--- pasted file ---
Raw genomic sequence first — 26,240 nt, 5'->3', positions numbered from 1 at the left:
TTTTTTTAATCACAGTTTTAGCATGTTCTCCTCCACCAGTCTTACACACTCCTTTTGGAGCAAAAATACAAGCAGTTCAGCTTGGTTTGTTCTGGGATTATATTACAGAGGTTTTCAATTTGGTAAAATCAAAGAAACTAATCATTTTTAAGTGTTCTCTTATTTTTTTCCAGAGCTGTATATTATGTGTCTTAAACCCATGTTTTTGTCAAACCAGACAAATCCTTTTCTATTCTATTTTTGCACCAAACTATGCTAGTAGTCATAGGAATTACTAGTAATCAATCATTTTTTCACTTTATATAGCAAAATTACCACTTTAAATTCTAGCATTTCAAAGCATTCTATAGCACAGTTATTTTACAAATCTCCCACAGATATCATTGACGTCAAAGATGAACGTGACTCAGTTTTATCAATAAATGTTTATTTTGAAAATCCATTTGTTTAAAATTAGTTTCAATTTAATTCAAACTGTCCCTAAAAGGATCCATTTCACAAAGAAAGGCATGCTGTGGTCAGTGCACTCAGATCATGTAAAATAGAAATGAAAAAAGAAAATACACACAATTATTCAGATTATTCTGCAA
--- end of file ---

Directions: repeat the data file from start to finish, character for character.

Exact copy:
Raw genomic sequence first — 26,240 nt, 5'->3', positions numbered from 1 at the left:
TTTTTTTAATCACAGTTTTAGCATGTTCTCCTCCACCAGTCTTACACACTCCTTTTGGAGCAAAAATACAAGCAGTTCAGCTTGGTTTGTTCTGGGATTATATTACAGAGGTTTTCAATTTGGTAAAATCAAAGAAACTAATCATTTTTAAGTGTTCTCTTATTTTTTTCCAGAGCTGTATATTATGTGTCTTAAACCCATGTTTTTGTCAAACCAGACAAATCCTTTTCTATTCTATTTTTGCACCAAACTATGCTAGTAGTCATAGGAATTACTAGTAATCAATCATTTTTTCACTTTATATAGCAAAATTACCACTTTAAATTCTAGCATTTCAAAGCATTCTATAGCACAGTTATTTTACAAATCTCCCACAGATATCATTGACGTCAAAGATGAACGTGACTCAGTTTTATCAATAAATGTTTATTTTGAAAATCCATTTGTTTAAAATTAGTTTCAATTTAATTCAAACTGTCCCTAAAAGGATCCATTTCACAAAGAAAGGCATGCTGTGGTCAGTGCACTCAGATCATGTAAAATAGAAATGAAAAAAGAAAATACACACAATTATTCAGATTATTCTGCAA